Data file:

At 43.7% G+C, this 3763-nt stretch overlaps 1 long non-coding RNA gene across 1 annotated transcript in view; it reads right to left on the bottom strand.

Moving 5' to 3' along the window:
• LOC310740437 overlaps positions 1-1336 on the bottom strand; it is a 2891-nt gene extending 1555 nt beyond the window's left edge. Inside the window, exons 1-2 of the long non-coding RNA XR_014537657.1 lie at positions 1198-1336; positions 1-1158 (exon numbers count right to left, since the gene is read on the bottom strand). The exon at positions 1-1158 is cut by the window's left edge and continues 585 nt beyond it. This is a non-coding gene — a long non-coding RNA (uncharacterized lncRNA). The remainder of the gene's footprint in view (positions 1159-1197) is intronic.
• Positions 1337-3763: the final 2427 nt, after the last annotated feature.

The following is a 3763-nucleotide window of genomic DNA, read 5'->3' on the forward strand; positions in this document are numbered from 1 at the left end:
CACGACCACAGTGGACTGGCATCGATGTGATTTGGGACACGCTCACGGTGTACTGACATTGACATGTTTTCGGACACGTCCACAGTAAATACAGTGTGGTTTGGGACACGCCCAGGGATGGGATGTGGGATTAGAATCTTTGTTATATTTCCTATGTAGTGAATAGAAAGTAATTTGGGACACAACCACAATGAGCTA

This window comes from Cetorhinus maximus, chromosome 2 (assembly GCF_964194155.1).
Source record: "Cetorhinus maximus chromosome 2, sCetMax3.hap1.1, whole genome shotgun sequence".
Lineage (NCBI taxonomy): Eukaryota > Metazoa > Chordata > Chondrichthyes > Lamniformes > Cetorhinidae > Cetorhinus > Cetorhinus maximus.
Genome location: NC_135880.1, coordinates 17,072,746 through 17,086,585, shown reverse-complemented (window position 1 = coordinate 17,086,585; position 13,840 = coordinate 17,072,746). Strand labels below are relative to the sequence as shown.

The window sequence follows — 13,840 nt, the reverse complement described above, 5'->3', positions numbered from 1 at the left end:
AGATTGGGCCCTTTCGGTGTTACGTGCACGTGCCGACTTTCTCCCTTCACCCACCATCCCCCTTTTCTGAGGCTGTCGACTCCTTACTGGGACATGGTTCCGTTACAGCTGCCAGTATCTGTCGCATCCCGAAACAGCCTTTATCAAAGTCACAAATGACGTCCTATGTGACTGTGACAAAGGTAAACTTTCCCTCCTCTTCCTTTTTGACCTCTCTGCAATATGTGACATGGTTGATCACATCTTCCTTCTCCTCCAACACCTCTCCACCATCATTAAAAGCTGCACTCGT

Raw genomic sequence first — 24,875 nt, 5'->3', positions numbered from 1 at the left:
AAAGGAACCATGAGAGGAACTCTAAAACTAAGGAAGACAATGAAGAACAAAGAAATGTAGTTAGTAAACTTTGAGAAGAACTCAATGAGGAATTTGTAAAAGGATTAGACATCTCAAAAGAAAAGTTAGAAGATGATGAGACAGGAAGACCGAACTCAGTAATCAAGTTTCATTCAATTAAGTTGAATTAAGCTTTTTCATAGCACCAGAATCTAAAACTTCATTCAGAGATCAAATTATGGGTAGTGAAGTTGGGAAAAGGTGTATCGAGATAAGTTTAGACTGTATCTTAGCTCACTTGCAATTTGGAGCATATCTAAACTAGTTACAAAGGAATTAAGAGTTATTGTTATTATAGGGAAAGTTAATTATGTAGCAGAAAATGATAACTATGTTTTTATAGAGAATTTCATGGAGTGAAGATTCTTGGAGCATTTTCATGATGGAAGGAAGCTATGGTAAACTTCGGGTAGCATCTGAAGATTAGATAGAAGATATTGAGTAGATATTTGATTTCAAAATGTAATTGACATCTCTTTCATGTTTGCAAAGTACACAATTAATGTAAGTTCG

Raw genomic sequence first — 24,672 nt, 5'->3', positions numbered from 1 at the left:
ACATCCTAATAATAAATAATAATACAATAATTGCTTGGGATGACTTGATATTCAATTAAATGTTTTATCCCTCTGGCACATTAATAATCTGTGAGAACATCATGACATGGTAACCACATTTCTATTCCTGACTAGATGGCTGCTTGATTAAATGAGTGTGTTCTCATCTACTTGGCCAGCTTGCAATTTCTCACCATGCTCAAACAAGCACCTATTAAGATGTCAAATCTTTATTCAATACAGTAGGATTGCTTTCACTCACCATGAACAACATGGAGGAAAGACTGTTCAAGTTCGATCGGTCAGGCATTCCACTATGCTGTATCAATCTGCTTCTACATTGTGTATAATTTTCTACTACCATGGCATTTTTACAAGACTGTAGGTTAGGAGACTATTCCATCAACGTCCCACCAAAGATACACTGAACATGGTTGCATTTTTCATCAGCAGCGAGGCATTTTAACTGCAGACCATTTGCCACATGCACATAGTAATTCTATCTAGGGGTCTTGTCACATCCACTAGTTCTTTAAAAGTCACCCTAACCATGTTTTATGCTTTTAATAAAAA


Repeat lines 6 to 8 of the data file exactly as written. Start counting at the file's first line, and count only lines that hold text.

CACGACCACAGTGGACTGGCATCGATGTGATTTGGGACACGCTCACGGTGTACTGACATTGACATGTTTTCGGACACGTCCACAGTAAATACAGTGTGGTTTGGGACACGCCCAGGGATGGGATGTGGGATTAGAATCTTTGTTATATTTCCTATGTAGTGAATAGAAAGTAATTTGGGACACAACCACAATGAGCTA

This window comes from Cetorhinus maximus, chromosome 2 (assembly GCF_964194155.1).
Source record: "Cetorhinus maximus chromosome 2, sCetMax3.hap1.1, whole genome shotgun sequence".